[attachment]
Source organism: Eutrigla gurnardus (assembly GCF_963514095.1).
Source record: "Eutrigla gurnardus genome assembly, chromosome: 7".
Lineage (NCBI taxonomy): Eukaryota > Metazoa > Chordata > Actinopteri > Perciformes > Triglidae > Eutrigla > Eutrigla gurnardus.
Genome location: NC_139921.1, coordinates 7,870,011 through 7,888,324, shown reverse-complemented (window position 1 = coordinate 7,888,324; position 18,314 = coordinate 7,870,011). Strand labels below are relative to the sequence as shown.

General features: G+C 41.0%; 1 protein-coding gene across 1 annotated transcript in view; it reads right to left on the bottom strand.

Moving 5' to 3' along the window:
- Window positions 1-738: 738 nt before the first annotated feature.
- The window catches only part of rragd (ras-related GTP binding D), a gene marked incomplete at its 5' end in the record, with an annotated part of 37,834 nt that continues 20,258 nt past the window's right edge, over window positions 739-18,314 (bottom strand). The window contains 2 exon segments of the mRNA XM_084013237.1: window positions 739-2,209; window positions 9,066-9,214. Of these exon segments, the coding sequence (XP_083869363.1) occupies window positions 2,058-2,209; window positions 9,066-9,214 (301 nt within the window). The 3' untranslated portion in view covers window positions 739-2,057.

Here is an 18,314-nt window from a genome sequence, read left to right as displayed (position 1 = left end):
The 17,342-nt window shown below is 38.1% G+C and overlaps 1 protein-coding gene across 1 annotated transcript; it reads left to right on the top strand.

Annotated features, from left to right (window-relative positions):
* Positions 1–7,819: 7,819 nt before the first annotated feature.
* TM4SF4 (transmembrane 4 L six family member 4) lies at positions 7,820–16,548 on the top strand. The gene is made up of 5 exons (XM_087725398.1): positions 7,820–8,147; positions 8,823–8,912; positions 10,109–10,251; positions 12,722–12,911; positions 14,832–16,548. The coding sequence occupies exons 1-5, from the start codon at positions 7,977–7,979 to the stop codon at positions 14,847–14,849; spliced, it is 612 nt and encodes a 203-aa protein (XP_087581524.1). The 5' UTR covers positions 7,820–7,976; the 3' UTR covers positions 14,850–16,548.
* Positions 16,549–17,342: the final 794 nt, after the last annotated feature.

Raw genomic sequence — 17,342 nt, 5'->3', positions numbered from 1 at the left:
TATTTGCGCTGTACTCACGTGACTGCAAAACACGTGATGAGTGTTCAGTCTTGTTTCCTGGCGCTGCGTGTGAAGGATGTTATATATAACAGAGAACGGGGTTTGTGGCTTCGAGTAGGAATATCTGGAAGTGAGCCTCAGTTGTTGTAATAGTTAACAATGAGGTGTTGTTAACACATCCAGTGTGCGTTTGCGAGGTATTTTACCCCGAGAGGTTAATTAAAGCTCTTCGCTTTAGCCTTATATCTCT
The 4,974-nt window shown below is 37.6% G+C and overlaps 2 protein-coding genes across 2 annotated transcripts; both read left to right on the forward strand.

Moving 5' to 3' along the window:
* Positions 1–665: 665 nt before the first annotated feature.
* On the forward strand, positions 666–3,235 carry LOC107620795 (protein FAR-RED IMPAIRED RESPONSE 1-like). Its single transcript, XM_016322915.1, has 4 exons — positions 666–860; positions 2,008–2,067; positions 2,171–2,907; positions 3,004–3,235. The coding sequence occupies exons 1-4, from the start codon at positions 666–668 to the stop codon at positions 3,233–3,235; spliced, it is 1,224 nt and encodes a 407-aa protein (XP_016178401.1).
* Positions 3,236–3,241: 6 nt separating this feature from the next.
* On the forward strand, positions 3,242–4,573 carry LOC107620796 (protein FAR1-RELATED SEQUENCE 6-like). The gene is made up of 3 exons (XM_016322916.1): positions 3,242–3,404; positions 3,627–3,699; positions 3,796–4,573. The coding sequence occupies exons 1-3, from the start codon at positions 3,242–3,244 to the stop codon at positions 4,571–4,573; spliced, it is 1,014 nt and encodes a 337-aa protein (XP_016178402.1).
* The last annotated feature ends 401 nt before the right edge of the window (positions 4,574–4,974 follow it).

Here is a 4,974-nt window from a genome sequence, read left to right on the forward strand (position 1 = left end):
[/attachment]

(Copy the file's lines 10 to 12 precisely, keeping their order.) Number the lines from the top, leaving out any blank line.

The 17,342-nt window shown below is 38.1% G+C and overlaps 1 protein-coding gene across 1 annotated transcript; it reads left to right on the top strand.

Annotated features, from left to right (window-relative positions):
* Positions 1–7,819: 7,819 nt before the first annotated feature.